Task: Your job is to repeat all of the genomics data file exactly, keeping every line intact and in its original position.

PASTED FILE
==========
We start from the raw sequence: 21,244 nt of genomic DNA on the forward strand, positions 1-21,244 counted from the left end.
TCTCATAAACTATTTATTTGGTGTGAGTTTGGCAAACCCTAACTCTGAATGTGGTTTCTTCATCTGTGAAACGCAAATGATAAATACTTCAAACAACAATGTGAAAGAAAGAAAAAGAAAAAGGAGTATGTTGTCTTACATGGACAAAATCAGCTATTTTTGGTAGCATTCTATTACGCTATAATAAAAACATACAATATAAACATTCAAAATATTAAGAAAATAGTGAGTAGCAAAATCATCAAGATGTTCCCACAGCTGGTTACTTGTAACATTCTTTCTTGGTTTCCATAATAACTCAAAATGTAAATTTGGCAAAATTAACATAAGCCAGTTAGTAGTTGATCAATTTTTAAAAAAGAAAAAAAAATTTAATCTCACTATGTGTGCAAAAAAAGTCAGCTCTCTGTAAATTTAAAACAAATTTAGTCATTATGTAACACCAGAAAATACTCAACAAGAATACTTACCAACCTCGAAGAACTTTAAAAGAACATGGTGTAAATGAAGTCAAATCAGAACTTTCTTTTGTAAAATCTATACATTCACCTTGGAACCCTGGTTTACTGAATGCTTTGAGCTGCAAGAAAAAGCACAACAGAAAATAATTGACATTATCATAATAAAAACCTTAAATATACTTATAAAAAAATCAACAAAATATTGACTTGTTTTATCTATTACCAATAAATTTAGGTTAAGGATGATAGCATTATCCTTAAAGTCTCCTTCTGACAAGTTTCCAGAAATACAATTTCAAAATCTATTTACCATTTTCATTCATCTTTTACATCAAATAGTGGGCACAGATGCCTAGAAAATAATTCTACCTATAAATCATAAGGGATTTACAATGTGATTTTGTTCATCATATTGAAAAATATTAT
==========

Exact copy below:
We start from the raw sequence: 21,244 nt of genomic DNA on the forward strand, positions 1-21,244 counted from the left end.
TCTCATAAACTATTTATTTGGTGTGAGTTTGGCAAACCCTAACTCTGAATGTGGTTTCTTCATCTGTGAAACGCAAATGATAAATACTTCAAACAACAATGTGAAAGAAAGAAAAAGAAAAAGGAGTATGTTGTCTTACATGGACAAAATCAGCTATTTTTGGTAGCATTCTATTACGCTATAATAAAAACATACAATATAAACATTCAAAATATTAAGAAAATAGTGAGTAGCAAAATCATCAAGATGTTCCCACAGCTGGTTACTTGTAACATTCTTTCTTGGTTTCCATAATAACTCAAAATGTAAATTTGGCAAAATTAACATAAGCCAGTTAGTAGTTGATCAATTTTTAAAAAAGAAAAAAAAATTTAATCTCACTATGTGTGCAAAAAAAGTCAGCTCTCTGTAAATTTAAAACAAATTTAGTCATTATGTAACACCAGAAAATACTCAACAAGAATACTTACCAACCTCGAAGAACTTTAAAAGAACATGGTGTAAATGAAGTCAAATCAGAACTTTCTTTTGTAAAATCTATACATTCACCTTGGAACCCTGGTTTACTGAATGCTTTGAGCTGCAAGAAAAAGCACAACAGAAAATAATTGACATTATCATAATAAAAACCTTAAATATACTTATAAAAAAATCAACAAAATATTGACTTGTTTTATCTATTACCAATAAATTTAGGTTAAGGATGATAGCATTATCCTTAAAGTCTCCTTCTGACAAGTTTCCAGAAATACAATTTCAAAATCTATTTACCATTTTCATTCATCTTTTACATCAAATAGTGGGCACAGATGCCTAGAAAATAATTCTACCTATAAATCATAAGGGATTTACAATGTGATTTTGTTCATCATATTGAAAAATATTAT